Back at Kids First childcare, kids are shooting plastic balls into a basket.

Temperley was the coach at Kids First and the director, Sarah Voss, says she was a huge help.

“They loved having her come to our classroom,” Temperley said. “It's nice to have someone other than the director supervising them and giving them recommendations. It was really nice just to have an extra support system for us.”

Voss said Temperley gave the workers there added confidence to know they are professionals which helped them take their jobs more seriously.

"She gave us resources, anything we needed," Voss said. "She was there to kind of walk us through the program.”

Voss said the center has focused curriculum on early math skills, logic and reasoning, as well as language. For example, many kids learn the alphabet by reciting or singing the ABCs. But Step Up recommended a more interactive and effective approach.

The breakdown of the types of childcare providers taking part in the Step Up To Quality program in Nebraska. (Courtesy Step Up To Quality)

A teacher sits on the floor with three kids. As they progress through the alphabet, the kids identify a magnet letter that comes next and place it in the right order.

“There were areas that we knew we couldn't do it because of the limitations with our building and what was nice is we got to pick and choose the areas we wanted to focus on,” Voss said.

Carrie Murphy’s daughter comes to Kids First. While looking for childcare, Murphy used the Step Up to Quality online ratings system, which shows parents centers that are part of the program.

“I'm an anxious mom and I've never been anxious about dropping her off and that feels really good,” Murphy said. “And just having them be a part of this Step Up quality program really reassures me that I made the right decision.”

Murphy said she wants to know her daughter’s first few years of development are in a place where she’s growing and learning. She said that type of structure is what she’s getting at Kids First.

“She started talking about yoga randomly one day. Her teachers were teaching her some yoga stretches and I thought that was totally random and that she was talking about yogurt and she's like, ‘No mom, yoga!’” Murphy said.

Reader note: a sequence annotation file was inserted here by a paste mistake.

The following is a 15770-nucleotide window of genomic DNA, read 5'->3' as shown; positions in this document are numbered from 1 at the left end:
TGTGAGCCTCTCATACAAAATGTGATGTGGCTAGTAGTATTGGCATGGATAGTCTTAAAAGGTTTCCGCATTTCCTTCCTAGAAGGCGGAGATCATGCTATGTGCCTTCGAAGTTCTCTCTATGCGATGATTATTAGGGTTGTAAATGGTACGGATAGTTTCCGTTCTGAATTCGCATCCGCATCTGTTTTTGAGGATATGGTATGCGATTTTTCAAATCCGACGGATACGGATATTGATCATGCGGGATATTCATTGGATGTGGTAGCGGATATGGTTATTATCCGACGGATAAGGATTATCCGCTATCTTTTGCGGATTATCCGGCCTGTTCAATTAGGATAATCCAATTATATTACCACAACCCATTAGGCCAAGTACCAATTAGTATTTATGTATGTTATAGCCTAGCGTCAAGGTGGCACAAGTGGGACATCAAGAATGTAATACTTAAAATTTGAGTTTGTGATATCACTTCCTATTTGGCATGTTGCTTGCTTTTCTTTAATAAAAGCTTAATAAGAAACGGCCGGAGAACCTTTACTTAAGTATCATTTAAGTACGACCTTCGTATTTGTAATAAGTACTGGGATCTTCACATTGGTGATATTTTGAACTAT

Quality childcare is important for parents like Murphy because many children spend a lot of their day with childcare workers.

Murphy said at Kids First, she’s confident her daughter is getting quality early childhood education and still enjoying plenty of playtime.

Nebraska state senator Kate Bolz, a co-sponsor of the bill in 2013, said "these are important provisions that are good for kids' education and brain development as well as parents' choices," But she said they're good for taxpayers too.  "Taxpayers can have confidence knowing this program is a service that really helps Nebraska’s kids thrive," Bolz said.

Kathy Campbell, a former state senator and co-sponsor of the original legislative bill which started Step Up to Quality in 2013, says the program has exceeded where senators thought it would go. "Step Up ensures Nebraska children will get good childcare for years to come," Campbell said.

Danielle Conrad, another former state senator who co-sponsored this bill in 2013, said there a lot of stories about partisan dysfunction in 2019, but "this is one of many examples of how government can work and does work in Nebraska, Conrad said. "Both for the public interest and the common good. Step Up To Quality helps families identity the care and support they need to get high quality options."